Tuesday, January 8, 2008

Crime and punishment

So no doubt because I took the time to complain about it, for the past two nights K has gone to bed cheerfully with no protests. B has been working late, so I've put K to bed and left her with the lamp on. She's played quietly until B got home and went in to say good night (I don't care if she doesn't go to sleep right away after we put her to bed as long as she stays in her room and is quiet), at which point she voluntarily turned out the light and settled down to sleep. After two nights in a row, I think we can officially mark the Passing of the Phase.

And as I predicted, she has a new way to drive me crazy - bothering the cats and pulling their tails. So far, our approach to discipline has been either removal and redirection or using natural consequences (e.g., if she deliberately makes a mess, she has to clean it up). But for the life of me, I can't think of the natural consequence of pulling the cats' tails, and then deliberately doing it again when I tell her to stop. Well, I can think of a natural consequence, but I don't find it acceptable (letting her attack the cats until they bite or scratch her).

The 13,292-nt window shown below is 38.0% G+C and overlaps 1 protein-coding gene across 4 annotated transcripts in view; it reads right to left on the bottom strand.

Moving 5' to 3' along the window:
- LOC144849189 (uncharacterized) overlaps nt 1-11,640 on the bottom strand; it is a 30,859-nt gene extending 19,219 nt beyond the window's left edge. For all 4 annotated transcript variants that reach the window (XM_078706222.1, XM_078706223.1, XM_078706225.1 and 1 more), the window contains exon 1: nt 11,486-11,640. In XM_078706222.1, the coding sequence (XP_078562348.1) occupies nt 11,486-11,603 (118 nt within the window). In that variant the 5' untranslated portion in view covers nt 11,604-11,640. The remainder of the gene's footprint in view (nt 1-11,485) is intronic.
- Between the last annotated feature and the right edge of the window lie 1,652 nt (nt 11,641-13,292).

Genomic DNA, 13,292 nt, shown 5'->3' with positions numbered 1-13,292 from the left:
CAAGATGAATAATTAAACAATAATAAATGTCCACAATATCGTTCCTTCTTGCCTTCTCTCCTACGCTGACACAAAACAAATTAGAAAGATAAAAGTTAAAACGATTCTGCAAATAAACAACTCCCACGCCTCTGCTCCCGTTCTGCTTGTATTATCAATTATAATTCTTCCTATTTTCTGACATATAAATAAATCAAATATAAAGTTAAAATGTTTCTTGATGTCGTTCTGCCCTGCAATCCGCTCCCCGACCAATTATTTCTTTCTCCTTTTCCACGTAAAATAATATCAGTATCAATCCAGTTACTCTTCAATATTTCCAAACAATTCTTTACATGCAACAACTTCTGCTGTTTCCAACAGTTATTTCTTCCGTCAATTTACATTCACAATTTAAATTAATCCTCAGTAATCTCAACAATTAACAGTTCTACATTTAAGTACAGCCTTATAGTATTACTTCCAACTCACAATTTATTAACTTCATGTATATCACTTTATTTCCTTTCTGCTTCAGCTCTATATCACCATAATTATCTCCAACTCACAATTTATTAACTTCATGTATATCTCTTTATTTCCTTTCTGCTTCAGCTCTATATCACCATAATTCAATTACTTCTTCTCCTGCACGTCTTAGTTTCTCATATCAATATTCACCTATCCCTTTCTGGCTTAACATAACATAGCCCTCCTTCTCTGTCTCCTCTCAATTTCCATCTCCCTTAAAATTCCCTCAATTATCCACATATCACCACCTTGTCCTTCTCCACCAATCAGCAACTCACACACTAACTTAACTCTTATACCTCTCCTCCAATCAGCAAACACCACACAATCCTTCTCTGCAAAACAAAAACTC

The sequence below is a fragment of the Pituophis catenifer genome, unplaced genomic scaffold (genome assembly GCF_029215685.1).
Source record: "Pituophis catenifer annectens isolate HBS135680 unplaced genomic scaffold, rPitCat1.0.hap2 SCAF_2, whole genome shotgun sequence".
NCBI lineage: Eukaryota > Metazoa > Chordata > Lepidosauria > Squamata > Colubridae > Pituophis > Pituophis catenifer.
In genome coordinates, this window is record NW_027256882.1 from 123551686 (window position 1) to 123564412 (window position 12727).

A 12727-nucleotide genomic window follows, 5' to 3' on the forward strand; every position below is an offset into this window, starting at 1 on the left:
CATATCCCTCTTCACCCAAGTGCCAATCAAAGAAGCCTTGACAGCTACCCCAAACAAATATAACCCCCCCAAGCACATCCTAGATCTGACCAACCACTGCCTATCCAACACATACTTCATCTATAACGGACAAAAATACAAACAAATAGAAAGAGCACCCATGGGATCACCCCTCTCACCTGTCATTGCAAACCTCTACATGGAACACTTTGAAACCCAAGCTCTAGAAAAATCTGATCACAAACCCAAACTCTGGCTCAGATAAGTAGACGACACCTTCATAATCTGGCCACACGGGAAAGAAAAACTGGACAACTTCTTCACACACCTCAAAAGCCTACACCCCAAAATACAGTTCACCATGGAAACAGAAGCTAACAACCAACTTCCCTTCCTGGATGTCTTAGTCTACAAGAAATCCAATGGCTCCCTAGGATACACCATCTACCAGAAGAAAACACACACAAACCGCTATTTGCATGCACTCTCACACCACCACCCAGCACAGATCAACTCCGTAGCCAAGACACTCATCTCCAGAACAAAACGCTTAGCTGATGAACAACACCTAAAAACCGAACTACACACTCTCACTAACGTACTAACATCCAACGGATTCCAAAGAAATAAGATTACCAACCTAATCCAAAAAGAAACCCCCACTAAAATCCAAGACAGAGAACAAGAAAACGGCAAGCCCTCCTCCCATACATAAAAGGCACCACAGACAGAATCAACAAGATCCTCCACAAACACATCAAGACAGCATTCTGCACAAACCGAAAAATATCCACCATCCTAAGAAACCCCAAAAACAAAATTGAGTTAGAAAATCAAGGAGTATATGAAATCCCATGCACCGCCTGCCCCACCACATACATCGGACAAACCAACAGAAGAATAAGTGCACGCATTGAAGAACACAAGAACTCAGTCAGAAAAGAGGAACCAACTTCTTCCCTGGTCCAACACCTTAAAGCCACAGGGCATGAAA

Hurting the cats is an offense that requires swift action and immediate negative consequences, but I'm having trouble coming up with what that should be. I don't want to spank her, although I'm starting to really understand people who do. There's nothing like yelling at a toddler and having her laugh at you to make you want to do something to wipe the smile off of her face and get her to take you seriously. A timeout was certainly punishing for everyone involved, but since it was basically a two-minuts wrestling match to get her to stay put, I didn't really care for it. I'm not sure what other effective, non-violent punishments there are for two-year-olds.

So for those of you with two-year-olds (or former two-year-olds), what's your approach to discipline? What do you do when it's too late for prevention and the offense doesn't have a natural consequence?

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